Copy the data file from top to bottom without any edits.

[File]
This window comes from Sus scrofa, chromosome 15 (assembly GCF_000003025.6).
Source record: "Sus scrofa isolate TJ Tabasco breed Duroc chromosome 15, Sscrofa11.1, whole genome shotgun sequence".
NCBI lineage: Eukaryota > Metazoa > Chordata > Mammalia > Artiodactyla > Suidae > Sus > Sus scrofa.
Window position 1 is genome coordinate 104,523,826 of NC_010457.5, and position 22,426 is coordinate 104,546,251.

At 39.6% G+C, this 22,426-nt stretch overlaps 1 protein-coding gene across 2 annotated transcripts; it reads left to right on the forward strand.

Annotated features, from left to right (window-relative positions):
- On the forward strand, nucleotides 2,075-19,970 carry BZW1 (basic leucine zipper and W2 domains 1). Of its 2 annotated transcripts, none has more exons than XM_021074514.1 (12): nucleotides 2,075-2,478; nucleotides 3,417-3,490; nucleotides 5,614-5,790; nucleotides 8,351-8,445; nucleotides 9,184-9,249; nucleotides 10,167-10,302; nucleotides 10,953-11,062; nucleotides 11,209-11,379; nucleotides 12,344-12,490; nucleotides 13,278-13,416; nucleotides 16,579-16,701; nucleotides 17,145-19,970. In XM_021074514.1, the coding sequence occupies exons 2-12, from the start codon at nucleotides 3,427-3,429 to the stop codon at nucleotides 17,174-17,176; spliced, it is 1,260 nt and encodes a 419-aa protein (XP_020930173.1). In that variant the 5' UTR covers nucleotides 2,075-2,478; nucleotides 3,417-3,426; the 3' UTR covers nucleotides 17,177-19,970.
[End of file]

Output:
This window comes from Sus scrofa, chromosome 15 (assembly GCF_000003025.6).
Source record: "Sus scrofa isolate TJ Tabasco breed Duroc chromosome 15, Sscrofa11.1, whole genome shotgun sequence".
NCBI lineage: Eukaryota > Metazoa > Chordata > Mammalia > Artiodactyla > Suidae > Sus > Sus scrofa.
Window position 1 is genome coordinate 104,523,826 of NC_010457.5, and position 22,426 is coordinate 104,546,251.

At 39.6% G+C, this 22,426-nt stretch overlaps 1 protein-coding gene across 2 annotated transcripts; it reads left to right on the forward strand.

Annotated features, from left to right (window-relative positions):
- On the forward strand, nucleotides 2,075-19,970 carry BZW1 (basic leucine zipper and W2 domains 1). Of its 2 annotated transcripts, none has more exons than XM_021074514.1 (12): nucleotides 2,075-2,478; nucleotides 3,417-3,490; nucleotides 5,614-5,790; nucleotides 8,351-8,445; nucleotides 9,184-9,249; nucleotides 10,167-10,302; nucleotides 10,953-11,062; nucleotides 11,209-11,379; nucleotides 12,344-12,490; nucleotides 13,278-13,416; nucleotides 16,579-16,701; nucleotides 17,145-19,970. In XM_021074514.1, the coding sequence occupies exons 2-12, from the start codon at nucleotides 3,427-3,429 to the stop codon at nucleotides 17,174-17,176; spliced, it is 1,260 nt and encodes a 419-aa protein (XP_020930173.1). In that variant the 5' UTR covers nucleotides 2,075-2,478; nucleotides 3,417-3,426; the 3' UTR covers nucleotides 17,177-19,970.